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Delivering high quality research with meaningful and practical health and wellbeing outcomes for our current and former military and emergency service personnel and their families.

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Military and Emergency Services Health Australia is a not-for-profit collaborative research institute dedicated to delivering high quality research and programs to positively impact the mental health and wellbeing of our current and former military and emergency service personnel and their families.

Our Research

Promoting positive mental health in early career emergency services volunteers

Year Commenced April 2020

Accumulative stress response in female emergency service first responders

Year Commenced February 2018

After the Fires: Supporting the Ongoing Wellbeing and Resilience of Australia’s First Responders Following the 2019-20 Bushfires

Year Commenced June 2020

An evaluation of the use of service dogs as a treatment adjunct for PTSD

Year Commenced 2016

Art therapy for Defence and Emergency Service with Post Traumatic Stress (PTS)

Year Commenced February 2018

Rebuilding After the Summer Bushfires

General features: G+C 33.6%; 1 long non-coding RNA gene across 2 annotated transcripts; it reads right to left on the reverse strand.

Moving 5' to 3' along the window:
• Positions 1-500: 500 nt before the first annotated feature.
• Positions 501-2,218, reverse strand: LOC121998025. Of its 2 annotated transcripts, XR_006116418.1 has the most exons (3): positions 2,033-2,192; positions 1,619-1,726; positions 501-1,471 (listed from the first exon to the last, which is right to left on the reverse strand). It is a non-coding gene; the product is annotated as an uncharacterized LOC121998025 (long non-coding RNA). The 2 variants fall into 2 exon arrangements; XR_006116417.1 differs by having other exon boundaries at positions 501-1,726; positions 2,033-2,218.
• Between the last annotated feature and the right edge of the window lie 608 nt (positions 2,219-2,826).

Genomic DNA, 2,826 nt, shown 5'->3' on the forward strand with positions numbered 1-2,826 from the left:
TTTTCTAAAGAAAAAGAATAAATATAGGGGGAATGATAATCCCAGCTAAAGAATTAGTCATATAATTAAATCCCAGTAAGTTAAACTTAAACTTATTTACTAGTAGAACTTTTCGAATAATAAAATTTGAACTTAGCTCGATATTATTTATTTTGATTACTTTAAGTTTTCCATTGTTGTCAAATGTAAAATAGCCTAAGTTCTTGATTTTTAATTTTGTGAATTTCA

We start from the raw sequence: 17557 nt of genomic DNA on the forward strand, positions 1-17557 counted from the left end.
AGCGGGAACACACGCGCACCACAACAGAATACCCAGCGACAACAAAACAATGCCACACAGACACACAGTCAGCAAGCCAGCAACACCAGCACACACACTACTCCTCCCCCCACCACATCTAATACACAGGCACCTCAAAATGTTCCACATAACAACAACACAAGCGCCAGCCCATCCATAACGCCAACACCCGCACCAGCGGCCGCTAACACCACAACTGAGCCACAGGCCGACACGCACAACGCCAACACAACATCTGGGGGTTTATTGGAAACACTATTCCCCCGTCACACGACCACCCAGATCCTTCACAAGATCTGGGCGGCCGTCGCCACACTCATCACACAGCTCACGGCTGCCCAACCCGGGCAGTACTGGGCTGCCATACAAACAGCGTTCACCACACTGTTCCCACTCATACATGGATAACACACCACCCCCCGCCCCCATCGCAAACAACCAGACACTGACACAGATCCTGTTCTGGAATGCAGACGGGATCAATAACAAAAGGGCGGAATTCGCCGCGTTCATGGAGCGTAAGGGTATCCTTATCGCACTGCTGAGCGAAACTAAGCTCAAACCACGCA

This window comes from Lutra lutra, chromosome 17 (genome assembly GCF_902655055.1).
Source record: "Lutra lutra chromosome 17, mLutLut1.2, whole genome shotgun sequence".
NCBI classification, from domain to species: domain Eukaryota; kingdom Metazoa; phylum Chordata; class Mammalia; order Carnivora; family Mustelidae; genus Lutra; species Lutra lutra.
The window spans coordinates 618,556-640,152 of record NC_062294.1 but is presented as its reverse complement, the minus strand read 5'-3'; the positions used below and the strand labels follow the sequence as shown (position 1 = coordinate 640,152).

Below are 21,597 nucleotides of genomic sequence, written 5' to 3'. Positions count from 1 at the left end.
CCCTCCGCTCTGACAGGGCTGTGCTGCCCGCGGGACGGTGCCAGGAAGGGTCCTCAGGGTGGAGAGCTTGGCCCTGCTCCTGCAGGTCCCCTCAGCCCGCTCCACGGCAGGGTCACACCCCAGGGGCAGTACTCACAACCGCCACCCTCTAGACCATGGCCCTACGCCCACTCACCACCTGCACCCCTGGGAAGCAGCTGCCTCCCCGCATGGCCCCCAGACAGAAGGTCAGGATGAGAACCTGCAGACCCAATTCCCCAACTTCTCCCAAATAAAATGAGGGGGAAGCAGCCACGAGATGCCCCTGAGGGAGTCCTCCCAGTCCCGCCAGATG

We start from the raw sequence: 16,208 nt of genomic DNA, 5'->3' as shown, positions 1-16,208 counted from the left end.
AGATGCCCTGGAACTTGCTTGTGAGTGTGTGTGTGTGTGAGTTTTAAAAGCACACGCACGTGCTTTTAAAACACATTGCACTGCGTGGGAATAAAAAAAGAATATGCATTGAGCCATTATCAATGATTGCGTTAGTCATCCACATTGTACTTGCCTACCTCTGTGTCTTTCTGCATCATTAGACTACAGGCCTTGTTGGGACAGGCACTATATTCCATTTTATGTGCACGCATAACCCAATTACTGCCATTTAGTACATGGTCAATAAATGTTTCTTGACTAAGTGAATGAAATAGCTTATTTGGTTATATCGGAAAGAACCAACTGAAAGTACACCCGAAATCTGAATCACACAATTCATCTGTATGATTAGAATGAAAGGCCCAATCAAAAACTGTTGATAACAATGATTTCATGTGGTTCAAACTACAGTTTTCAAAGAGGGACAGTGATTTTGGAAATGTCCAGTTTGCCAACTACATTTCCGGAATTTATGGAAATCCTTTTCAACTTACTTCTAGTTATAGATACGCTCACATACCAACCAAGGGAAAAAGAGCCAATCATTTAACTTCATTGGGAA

Shane Leahy, a senior CFS volunteer, opens up about that harrowing night where he lost almost everything.

Shane bushfires first responder

Latest News

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New program provides pathways for successful veteran employment

MESHA and three other South Australian-based defence are partnering with BAE Systems Australia on a new partnership to boost veteran employment.

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How art helped change Sean’s life

Two years ago, Sean Halfpenny gave art therapy a go after he decided he needed to prioritise his mental health. Now the Australian Army veteran says it has changed his life.

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Karen May with dog

Study shows impact of parental PTSD on service children

A study conducted by MESHA Associate Director Karen May became the first in the world to examine the experiences of children aged nine to 17 living with a military or first responder parent with PTSD.

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After the Fires

Study reveals mental health impact on bushfire responders

The urgent need for better mental health resources for first responders has been highlighted in a landmark study into the impacts of the 2019/20 ‘Black Summer’ bushfires.

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